American President Donald Tump has signed an executive order creating the American AI Initiative a high-level strategy guiding AI development within the US.
The initiative will redirect federal funding and resources towards AI research, as well as call for the creation of US-led international standards in AI, and new research into the retraining of American workers. But the program includes no new funding for AI development, and is thin on details. The administration is not sharing any timelines for reaching its stated goals, and is instead promising a more detailed plan some time in the coming six months.
Americans have profited tremendously from being the early developers and international leaders in AI, reads the White House press release. However, as the pace of AI innovation increases around the world, we cannot sit idly by and presume that our leadership is guaranteed. We must ensure that advances in AI remain fueled by American ingenuity, reflect American values, and are applied for the benefit of the American people.
According to the Trump administration, the goals of the AI Initiative are split into five key areas:
- Research and development. Federal agencies will be asked to “prioritize AI investments” in their R&D budgets, and report how this money is spent to create a more comprehensive overview of government investment in artificial intelligence.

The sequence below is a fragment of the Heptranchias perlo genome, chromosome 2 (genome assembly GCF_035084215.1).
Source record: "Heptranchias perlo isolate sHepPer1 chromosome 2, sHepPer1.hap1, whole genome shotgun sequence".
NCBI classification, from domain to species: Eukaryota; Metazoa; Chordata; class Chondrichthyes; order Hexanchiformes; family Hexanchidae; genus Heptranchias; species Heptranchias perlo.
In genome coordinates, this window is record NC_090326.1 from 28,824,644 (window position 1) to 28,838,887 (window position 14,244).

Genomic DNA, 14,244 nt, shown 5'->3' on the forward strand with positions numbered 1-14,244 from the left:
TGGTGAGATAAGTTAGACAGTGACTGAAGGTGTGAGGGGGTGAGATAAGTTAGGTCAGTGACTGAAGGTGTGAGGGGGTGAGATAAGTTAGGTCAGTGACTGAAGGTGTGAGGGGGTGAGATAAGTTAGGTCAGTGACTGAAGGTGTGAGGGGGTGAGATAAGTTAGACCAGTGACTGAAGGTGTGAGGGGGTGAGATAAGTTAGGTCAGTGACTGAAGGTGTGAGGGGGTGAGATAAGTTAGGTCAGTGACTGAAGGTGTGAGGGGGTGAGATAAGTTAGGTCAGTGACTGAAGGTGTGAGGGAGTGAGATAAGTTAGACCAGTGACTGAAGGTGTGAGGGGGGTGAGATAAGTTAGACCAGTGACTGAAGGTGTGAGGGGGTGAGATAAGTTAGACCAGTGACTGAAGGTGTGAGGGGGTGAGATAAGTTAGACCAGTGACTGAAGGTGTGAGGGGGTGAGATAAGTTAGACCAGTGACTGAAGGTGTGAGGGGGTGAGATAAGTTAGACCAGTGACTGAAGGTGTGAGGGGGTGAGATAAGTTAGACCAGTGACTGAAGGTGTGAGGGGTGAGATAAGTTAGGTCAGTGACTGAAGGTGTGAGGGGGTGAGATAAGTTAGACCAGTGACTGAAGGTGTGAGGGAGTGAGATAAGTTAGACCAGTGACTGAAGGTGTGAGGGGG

- Freeing resources. Federal data, algorithms, and processing power will be made available to researchers, providing a boost in areas like transportation and health care.
- Ethical standards. Government bodies like the White House Office of Science and Technology Policy and the National Institute of Standards and Technology (NIST) will be asked to create standards that will guide the development of “reliable, robust, trustworthy, secure, portable, and interoperable AI systems.”
- Automation. Agencies will be asked to prepare workers for changes to the job market caused by new technology with the creation of fellowships and apprenticeships.
- International outreach. The administration wants to work with other countries on AI development, but do so in a way that retains American “values and interests.”
The initiative addresses a number of areas of key concern in AI development, but the lack of new funding will worry some. To date, 18 countries have launched national AI strategies, and half of these include new sources of funding. Figures range from roughly $20 million in Australia and Denmark to nearly $2 billion in South Korea.
Jason Furman, a Harvard professor who served as chairman of President Obama’s Council of Economic Advisers and helped draft the previous administration’s report on AI, told Technology Review that the plan was a step in the right direction, but would need concrete commitments not just promises in order to fulfill its stated goals.
The Administration’s American AI Initiative includes all of the right elements, the critical test will be to see if they follow through in a vigorous manner, said Furman. The plan is aspirational with no details and is not self-executing he added.